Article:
Here’s the thing: I get a lot of questions asking about all the different ways there are of using glycol on your glass. So here’s a quick guide to show you 4 of them.
My test piece
OK, so like I’m always telling you to do, here’s my test piece showing all 4 methods. Have a look at it. And then I’ll talk you through them one-by-one:
Method #1 – glycol lines on bare glass
“Can I paint with glycol directly onto bare glass?”, people often ask me. Yes, I say, you certainly can: it’s lovely, and here’s the proof:
You’ll see how I’ve also tried a little blending just to see if it’s possible to move the lines. (Trick is to keep the paint nice and thick so the line holds together.)
Method #2 – glycol lines on a glycol undercoat
Another way is to lay down a glycol undercoat, then trace on top of that:
You can see how immediately the glycol undercoat starts to give you room to shade more subtly.
Note: whenever you use a glycol undercoat / wash, you must always remove the excess. If you don’t, your line or shadow will tend to bleed. To remove the excess, first blend gently, then swab the whole layer with a wad of absorbent lint-free kitchen paper, then blend again.
Method #3 – glycol lines on water-based undercoat
Next, you can trace with glycol directly on top of an ordinary undercoat made from glass paint and water:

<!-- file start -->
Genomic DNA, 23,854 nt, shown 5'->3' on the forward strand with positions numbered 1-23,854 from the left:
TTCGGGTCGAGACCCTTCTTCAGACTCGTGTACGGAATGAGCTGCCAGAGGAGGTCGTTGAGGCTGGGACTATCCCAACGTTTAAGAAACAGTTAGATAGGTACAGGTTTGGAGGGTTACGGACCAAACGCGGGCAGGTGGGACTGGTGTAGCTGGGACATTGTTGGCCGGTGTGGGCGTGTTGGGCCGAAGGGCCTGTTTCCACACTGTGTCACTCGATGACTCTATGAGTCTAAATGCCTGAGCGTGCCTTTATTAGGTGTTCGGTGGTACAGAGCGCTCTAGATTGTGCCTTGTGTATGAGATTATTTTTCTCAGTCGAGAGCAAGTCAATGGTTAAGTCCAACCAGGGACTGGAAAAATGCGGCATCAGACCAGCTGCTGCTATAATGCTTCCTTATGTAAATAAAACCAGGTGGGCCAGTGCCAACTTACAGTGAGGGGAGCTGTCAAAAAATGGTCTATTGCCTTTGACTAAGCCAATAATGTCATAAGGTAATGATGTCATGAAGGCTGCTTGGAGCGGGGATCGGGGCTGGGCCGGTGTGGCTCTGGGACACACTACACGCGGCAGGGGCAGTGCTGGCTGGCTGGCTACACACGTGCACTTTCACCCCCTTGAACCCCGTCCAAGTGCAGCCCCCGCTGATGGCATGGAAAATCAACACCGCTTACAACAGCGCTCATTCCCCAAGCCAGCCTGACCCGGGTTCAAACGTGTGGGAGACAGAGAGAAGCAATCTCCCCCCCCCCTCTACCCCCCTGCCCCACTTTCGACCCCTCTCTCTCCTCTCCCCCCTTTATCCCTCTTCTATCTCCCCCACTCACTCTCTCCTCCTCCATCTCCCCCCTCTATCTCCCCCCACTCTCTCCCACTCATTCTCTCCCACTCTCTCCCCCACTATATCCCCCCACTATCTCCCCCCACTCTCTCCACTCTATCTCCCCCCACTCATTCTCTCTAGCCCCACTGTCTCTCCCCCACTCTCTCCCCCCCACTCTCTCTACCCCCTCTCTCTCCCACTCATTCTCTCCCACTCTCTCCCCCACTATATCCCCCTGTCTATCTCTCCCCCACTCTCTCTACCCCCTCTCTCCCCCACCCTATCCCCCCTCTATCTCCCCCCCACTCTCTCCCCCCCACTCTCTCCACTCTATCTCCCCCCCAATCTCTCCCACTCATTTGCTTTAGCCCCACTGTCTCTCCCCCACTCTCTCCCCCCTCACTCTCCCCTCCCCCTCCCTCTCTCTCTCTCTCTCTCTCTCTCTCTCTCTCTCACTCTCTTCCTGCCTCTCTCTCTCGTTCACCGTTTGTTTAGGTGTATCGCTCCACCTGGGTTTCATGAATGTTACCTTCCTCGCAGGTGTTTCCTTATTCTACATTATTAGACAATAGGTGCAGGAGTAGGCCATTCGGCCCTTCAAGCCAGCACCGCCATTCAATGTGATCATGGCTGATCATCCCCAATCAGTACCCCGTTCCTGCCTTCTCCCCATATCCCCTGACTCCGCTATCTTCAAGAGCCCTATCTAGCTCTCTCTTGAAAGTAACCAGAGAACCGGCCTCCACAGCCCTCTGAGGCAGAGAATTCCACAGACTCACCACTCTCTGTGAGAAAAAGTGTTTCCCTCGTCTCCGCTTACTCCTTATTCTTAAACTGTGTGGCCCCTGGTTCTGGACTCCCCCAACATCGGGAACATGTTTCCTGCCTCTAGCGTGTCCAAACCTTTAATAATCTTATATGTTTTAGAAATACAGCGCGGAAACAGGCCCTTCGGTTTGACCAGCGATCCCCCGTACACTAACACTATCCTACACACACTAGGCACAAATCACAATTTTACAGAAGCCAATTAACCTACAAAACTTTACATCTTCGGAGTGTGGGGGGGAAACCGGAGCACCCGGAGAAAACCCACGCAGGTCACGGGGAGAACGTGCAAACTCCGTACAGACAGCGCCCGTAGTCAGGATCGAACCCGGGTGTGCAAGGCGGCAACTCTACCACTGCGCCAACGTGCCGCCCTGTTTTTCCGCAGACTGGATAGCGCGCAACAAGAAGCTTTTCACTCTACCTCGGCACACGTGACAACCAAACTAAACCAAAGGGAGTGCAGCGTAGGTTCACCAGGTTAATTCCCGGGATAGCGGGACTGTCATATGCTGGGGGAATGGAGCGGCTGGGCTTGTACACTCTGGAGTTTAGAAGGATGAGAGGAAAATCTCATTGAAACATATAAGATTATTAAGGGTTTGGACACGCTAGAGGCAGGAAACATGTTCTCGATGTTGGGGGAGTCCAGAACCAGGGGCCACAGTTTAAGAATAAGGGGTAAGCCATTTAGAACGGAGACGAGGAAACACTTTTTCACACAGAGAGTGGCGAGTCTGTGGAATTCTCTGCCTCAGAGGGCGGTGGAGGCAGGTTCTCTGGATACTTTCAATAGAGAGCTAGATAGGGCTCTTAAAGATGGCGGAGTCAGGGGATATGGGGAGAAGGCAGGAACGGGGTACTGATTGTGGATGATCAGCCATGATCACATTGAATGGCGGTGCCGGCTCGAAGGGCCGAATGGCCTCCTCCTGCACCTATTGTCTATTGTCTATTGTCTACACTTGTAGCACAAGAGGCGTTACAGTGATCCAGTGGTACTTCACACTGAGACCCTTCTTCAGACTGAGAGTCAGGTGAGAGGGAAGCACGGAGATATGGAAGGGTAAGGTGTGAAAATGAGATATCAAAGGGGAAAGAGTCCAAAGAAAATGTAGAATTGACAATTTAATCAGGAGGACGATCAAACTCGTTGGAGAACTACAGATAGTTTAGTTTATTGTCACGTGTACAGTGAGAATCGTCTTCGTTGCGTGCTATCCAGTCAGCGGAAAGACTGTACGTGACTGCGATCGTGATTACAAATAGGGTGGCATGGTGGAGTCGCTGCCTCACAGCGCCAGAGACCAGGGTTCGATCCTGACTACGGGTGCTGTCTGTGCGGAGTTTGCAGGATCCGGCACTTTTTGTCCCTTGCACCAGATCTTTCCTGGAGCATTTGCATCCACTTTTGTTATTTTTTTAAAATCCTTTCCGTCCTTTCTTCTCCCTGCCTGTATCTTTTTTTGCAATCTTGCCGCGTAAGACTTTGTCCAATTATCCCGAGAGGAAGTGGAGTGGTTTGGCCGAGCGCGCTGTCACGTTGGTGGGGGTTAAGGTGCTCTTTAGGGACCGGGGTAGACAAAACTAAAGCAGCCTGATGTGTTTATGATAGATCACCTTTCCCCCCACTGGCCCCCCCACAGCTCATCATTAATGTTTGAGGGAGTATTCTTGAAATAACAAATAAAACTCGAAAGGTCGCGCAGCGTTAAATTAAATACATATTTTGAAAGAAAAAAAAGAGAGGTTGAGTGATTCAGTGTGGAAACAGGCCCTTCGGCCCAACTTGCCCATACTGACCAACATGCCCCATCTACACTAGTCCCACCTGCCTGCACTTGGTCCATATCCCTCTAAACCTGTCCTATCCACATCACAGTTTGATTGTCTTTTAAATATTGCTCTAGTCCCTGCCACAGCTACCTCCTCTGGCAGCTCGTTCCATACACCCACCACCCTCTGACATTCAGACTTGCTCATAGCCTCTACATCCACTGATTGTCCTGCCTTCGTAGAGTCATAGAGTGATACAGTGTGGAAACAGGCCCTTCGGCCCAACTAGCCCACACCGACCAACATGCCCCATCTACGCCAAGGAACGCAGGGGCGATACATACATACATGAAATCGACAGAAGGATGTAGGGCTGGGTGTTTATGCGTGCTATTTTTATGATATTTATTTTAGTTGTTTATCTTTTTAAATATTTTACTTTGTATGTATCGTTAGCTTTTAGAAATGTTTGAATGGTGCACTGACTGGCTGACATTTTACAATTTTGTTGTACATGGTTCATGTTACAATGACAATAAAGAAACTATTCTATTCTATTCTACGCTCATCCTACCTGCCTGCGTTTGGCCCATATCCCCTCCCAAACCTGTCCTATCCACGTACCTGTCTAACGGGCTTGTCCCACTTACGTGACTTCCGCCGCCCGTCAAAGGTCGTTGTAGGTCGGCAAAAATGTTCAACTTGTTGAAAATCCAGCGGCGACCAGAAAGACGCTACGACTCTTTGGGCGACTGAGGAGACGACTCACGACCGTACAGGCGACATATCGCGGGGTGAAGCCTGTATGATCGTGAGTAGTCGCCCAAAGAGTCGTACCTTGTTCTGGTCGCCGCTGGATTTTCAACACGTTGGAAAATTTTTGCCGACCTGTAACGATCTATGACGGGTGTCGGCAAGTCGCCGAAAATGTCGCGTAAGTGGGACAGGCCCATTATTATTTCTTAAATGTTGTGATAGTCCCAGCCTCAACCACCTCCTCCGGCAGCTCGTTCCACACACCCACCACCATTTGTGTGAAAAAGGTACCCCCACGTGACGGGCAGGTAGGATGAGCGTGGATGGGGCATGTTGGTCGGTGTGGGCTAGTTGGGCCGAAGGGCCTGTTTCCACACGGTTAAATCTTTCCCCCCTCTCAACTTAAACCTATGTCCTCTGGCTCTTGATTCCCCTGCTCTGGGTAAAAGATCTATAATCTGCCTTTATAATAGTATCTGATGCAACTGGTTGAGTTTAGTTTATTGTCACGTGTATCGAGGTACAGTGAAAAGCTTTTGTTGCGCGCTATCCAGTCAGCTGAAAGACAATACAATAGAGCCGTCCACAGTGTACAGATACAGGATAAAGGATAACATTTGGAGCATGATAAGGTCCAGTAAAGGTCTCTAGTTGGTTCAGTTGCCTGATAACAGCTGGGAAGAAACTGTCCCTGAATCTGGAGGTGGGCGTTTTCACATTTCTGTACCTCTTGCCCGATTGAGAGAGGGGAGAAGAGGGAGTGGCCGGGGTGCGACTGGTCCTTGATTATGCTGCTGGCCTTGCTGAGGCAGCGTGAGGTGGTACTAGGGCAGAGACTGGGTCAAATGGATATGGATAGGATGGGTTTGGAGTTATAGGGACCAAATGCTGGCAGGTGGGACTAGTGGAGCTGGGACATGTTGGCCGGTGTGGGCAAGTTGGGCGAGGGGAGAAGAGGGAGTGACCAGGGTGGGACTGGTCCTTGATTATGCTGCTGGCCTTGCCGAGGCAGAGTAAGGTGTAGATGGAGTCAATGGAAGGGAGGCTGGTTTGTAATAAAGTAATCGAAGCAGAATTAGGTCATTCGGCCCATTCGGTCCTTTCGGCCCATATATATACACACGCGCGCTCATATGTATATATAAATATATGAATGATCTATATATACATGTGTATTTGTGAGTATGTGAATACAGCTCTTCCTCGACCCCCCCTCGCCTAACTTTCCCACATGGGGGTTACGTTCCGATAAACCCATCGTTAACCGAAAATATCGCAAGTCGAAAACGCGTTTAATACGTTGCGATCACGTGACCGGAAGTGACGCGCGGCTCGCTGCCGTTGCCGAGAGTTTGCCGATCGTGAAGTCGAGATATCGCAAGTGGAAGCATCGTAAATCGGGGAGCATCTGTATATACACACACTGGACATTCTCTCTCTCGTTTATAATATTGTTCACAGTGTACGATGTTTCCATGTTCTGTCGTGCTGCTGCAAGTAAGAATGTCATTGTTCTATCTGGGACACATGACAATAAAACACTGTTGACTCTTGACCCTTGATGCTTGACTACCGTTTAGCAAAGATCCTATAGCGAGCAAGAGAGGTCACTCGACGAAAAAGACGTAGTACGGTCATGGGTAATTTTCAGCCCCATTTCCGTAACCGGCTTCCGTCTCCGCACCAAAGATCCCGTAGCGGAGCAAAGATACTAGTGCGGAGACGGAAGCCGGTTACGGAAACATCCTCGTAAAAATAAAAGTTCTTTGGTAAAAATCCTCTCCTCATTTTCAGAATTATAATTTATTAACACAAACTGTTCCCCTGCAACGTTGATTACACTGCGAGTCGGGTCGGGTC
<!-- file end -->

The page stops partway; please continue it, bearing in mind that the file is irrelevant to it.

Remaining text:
See here how strong and convincing these glycol lines can be (though they are not so good for blending into shadows).
Method #4 – our usual approach
And now here’s the method we ourselves use most often. So first we do a undercoat made from glass paint and water. Then we do all our tracing and shading – again using glass paint made from water and gum Arabic of course. Next we apply a glycol wash (remembering to remove the excess). And finally we shade and trace on top of that:
While I haven’t blended very carefully here – the single piece of glass was getting rather full with all 4 tests by now … – you can see how, when you have a glycol wash (which itself sits on top of all your water-based glass painting), you can do some really lovely shadows (and also lines).
Anyway, this was just a quick test which I thought would interest you: lots of different avenues to explore here.
And if anyone thinks this is all very dark and monochrome so far, you’re right – but just look at this lion’s head that we’ll be painting with our students in Bryn Athyn.
This uses method #4 which like I said is our preferred approach because it gives such lovely, gentle shadows.
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